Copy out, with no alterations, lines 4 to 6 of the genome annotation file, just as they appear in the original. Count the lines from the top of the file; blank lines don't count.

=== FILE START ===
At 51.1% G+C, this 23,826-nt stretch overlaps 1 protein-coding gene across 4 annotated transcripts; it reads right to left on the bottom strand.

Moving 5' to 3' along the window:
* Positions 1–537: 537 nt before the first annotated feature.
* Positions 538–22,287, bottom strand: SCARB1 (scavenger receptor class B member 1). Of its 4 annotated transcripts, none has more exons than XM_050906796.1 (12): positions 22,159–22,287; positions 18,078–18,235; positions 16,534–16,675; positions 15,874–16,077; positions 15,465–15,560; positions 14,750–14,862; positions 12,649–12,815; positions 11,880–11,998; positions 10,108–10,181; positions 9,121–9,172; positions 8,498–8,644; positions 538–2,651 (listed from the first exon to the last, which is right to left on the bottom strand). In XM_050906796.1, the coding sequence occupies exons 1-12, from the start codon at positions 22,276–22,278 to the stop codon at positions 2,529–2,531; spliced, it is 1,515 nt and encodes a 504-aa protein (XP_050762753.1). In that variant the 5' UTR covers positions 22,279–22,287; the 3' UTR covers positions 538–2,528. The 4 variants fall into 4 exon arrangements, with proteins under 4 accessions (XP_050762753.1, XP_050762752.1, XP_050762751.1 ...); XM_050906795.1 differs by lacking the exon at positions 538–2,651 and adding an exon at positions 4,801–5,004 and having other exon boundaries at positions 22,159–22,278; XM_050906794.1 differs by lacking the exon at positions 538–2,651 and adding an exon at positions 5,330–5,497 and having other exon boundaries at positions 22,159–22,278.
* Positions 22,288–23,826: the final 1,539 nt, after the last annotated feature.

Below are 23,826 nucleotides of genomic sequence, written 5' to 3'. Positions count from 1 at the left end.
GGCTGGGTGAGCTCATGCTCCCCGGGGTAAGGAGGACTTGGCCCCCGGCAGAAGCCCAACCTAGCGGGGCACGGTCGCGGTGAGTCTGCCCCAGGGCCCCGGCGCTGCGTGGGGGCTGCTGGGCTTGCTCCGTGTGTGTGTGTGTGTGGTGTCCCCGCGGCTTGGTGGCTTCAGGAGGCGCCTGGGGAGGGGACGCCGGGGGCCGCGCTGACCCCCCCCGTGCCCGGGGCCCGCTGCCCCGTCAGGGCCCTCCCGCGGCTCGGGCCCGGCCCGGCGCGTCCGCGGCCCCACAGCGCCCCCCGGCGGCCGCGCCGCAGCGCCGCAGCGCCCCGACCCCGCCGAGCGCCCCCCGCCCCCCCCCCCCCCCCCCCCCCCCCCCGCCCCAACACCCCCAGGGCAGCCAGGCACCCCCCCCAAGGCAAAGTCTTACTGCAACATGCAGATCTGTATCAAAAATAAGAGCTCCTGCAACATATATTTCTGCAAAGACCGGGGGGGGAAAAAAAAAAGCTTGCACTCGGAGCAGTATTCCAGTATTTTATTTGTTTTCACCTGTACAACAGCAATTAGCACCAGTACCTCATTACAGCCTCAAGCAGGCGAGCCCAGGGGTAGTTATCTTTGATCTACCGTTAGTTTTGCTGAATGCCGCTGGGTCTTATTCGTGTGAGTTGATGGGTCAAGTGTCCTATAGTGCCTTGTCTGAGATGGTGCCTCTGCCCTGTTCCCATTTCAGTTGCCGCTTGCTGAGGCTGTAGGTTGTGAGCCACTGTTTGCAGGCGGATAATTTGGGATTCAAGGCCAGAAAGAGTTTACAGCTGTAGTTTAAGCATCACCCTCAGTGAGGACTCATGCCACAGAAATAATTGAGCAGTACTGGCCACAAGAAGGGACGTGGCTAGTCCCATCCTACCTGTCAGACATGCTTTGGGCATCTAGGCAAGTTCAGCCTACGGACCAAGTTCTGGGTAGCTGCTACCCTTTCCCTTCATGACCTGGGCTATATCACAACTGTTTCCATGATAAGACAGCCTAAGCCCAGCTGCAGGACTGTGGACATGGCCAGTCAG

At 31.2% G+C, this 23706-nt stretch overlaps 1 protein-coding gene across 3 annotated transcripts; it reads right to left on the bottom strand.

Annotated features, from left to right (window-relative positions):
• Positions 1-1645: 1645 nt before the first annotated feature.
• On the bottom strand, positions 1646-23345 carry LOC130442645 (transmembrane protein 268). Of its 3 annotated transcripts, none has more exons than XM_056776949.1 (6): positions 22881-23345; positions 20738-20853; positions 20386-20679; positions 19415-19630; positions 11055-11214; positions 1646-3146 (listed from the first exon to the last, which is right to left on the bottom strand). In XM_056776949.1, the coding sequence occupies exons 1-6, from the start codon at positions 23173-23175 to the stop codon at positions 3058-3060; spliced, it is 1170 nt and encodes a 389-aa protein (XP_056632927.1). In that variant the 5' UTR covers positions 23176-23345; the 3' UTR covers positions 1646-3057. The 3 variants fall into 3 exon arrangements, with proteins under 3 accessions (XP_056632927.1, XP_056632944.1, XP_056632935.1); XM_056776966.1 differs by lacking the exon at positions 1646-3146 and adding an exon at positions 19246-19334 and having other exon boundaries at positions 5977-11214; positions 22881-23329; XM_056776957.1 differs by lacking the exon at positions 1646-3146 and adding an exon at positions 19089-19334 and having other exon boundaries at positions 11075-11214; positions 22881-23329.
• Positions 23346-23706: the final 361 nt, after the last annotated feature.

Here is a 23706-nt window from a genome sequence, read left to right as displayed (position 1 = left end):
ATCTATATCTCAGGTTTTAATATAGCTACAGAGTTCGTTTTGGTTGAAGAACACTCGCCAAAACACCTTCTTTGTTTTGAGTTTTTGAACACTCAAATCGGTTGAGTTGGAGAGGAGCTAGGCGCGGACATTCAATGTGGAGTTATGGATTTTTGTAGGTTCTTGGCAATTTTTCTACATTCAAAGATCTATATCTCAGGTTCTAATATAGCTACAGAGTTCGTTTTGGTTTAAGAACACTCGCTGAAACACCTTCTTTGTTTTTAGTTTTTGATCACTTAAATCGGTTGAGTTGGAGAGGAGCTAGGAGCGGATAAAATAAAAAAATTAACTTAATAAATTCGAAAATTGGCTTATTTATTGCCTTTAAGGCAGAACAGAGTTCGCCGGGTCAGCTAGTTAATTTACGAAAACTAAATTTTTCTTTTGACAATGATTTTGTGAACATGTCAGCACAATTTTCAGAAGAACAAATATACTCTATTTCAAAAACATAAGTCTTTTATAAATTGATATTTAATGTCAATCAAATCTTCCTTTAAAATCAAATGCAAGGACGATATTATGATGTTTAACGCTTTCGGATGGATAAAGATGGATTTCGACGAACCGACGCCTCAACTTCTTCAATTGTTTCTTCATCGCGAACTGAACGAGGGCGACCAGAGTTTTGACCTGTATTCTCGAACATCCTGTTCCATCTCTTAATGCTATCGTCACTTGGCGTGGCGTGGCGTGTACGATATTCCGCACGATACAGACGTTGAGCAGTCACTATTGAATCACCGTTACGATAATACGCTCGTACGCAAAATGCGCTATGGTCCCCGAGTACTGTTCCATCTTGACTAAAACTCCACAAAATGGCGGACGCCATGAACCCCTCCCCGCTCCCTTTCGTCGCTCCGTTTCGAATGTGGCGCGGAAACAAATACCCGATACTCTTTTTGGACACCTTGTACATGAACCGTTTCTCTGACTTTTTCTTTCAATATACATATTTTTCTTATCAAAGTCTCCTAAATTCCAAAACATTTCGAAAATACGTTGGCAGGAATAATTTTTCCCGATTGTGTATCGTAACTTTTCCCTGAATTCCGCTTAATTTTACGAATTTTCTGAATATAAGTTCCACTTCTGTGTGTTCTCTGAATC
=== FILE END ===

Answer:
* Positions 538–22,287, bottom strand: SCARB1 (scavenger receptor class B member 1). Of its 4 annotated transcripts, none has more exons than XM_050906796.1 (12): positions 22,159–22,287; positions 18,078–18,235; positions 16,534–16,675; positions 15,874–16,077; positions 15,465–15,560; positions 14,750–14,862; positions 12,649–12,815; positions 11,880–11,998; positions 10,108–10,181; positions 9,121–9,172; positions 8,498–8,644; positions 538–2,651 (listed from the first exon to the last, which is right to left on the bottom strand). In XM_050906796.1, the coding sequence occupies exons 1-12, from the start codon at positions 22,276–22,278 to the stop codon at positions 2,529–2,531; spliced, it is 1,515 nt and encodes a 504-aa protein (XP_050762753.1). In that variant the 5' UTR covers positions 22,279–22,287; the 3' UTR covers positions 538–2,528. The 4 variants fall into 4 exon arrangements, with proteins under 4 accessions (XP_050762753.1, XP_050762752.1, XP_050762751.1 ...); XM_050906795.1 differs by lacking the exon at positions 538–2,651 and adding an exon at positions 4,801–5,004 and having other exon boundaries at positions 22,159–22,278; XM_050906794.1 differs by lacking the exon at positions 538–2,651 and adding an exon at positions 5,330–5,497 and having other exon boundaries at positions 22,159–22,278.
* Positions 22,288–23,826: the final 1,539 nt, after the last annotated feature.

Below are 23,826 nucleotides of genomic sequence, written 5' to 3'. Positions count from 1 at the left end.